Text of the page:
10. Cyprus / End

Route in summary (15 days): 
Athens, Greece –> (AegeanAir) Amman, Jordan –> Madaba, Jordan –> Dana Biosphere Reserve, Jordan –> Petra (Wadi Musa), Jordan –> Wadi Rum, Jordan –> Aqaba, Jordan –> BORDER CROSSING –> Eilat, Israel –> Rimonim, Israel/West Bank –> Jerusalem, Israel –> Bethlehem, West Bank –> Tel Aviv, Israel

Cyprus. Seaside town. Coastal resort. I am highly unlikely to visit Cyprus again; I say this not only because it is not my thing (hanging out on a beach doing nothing) but also because I’m probably not going to take a direct flight there, with the many coastal resort alternatives around. 

I arrived in Larnaca and had about a 10 hour layover. I chose it on purpose, paying some additional sum, instead of the 2 hours one, because this was my chance to explore. Explore a country (?) I had no geographical imagination about (but now I do, it’s no longer going to bug at my curiosity). It’s basically like… Greece, because I went to Larnaca. A CS-er who sent me a message said he lived on the Turkish side, and I didn’t understand. Only after some Googling and chat with a shopkeeper did I realise the territorial struggle in Cyprus, between the Turks and the Greeks. The wall. Checkpoints and difficulties in accessibility. I think there’s some UN peacekeepers at the border, or maybe that’s in the past.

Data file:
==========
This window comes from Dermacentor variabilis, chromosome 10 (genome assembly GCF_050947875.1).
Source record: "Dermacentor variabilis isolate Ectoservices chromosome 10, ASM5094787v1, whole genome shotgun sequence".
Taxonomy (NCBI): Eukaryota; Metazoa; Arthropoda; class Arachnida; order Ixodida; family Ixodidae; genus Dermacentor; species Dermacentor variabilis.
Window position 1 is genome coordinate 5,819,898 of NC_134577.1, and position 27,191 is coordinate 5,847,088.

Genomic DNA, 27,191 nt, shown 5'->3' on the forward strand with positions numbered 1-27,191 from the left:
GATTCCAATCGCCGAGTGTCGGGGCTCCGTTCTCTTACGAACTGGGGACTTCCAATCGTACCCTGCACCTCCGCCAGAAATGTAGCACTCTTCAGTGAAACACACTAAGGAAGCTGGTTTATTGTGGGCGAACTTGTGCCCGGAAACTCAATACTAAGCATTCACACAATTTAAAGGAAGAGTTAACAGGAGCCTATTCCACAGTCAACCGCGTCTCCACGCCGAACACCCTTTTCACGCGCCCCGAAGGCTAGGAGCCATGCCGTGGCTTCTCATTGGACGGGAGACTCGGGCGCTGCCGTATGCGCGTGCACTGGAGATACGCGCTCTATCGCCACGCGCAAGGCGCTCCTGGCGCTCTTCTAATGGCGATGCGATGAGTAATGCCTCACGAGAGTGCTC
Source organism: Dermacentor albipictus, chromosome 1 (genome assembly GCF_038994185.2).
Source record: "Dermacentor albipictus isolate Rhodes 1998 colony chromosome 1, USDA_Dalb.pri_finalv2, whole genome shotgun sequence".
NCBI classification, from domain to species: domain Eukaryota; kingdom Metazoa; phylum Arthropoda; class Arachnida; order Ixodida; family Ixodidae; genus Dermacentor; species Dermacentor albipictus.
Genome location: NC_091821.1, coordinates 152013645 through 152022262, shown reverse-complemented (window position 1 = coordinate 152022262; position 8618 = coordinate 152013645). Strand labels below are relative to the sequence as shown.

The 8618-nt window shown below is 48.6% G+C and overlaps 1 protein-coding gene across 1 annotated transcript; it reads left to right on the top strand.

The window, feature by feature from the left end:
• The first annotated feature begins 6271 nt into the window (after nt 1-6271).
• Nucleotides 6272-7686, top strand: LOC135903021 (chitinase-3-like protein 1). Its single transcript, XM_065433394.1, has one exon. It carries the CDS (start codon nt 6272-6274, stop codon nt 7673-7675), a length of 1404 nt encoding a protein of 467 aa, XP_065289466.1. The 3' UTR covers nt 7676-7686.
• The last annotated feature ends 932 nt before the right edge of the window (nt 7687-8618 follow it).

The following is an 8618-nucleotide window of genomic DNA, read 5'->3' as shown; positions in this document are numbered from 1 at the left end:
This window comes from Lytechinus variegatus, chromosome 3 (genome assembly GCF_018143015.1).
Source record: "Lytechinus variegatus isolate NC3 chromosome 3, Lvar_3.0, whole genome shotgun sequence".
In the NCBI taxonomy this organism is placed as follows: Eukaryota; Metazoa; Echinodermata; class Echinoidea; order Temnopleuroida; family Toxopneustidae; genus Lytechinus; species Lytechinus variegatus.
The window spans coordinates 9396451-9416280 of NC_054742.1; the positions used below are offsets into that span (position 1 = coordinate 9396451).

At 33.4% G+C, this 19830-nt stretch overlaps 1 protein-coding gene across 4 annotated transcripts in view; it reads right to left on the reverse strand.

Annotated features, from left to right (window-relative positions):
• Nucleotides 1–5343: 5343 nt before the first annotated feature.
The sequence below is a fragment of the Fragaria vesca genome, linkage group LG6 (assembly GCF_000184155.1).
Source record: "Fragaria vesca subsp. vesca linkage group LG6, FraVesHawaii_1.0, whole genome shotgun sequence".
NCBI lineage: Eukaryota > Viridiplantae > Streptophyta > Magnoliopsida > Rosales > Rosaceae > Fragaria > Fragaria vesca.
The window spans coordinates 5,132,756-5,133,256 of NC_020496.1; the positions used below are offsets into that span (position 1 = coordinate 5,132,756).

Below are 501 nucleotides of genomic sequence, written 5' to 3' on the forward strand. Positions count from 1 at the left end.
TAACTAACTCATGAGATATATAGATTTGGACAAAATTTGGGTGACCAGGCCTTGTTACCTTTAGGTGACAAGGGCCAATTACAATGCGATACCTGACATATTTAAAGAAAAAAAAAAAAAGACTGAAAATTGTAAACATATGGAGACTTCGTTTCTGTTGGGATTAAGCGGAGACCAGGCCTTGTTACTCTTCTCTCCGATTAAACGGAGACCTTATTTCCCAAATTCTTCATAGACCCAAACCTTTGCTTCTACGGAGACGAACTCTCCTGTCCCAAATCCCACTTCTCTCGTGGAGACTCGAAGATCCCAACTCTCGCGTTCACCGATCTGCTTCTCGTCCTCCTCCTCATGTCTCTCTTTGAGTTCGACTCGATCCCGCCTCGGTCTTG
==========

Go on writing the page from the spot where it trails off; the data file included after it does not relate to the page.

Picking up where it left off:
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It was raining a little, rainy season explains the off-season. I sat in a shop and read my book, ate some fries. Walked around the beach for awhile, looking at the little seashell souvenirs. Then I packed my bag and went back to the airport.

This December trip has been such a meaningful one. I feel like I’ve gained a deeper insight into the Israel-Palestine conflict, and a glimpse of how it affects the people surrounding this issue. What would you do, how would you feel and respond if you were in their shoes? It’s really hard to say. Such complications. I loved that we met so many wonderful people along the way, who were willing to engage us in conversation, to share their understandings with us, their interests, to expand my mind a little further about history, wars, being in the army, religion, and youtube channels / questions i’ve never wondered about prior.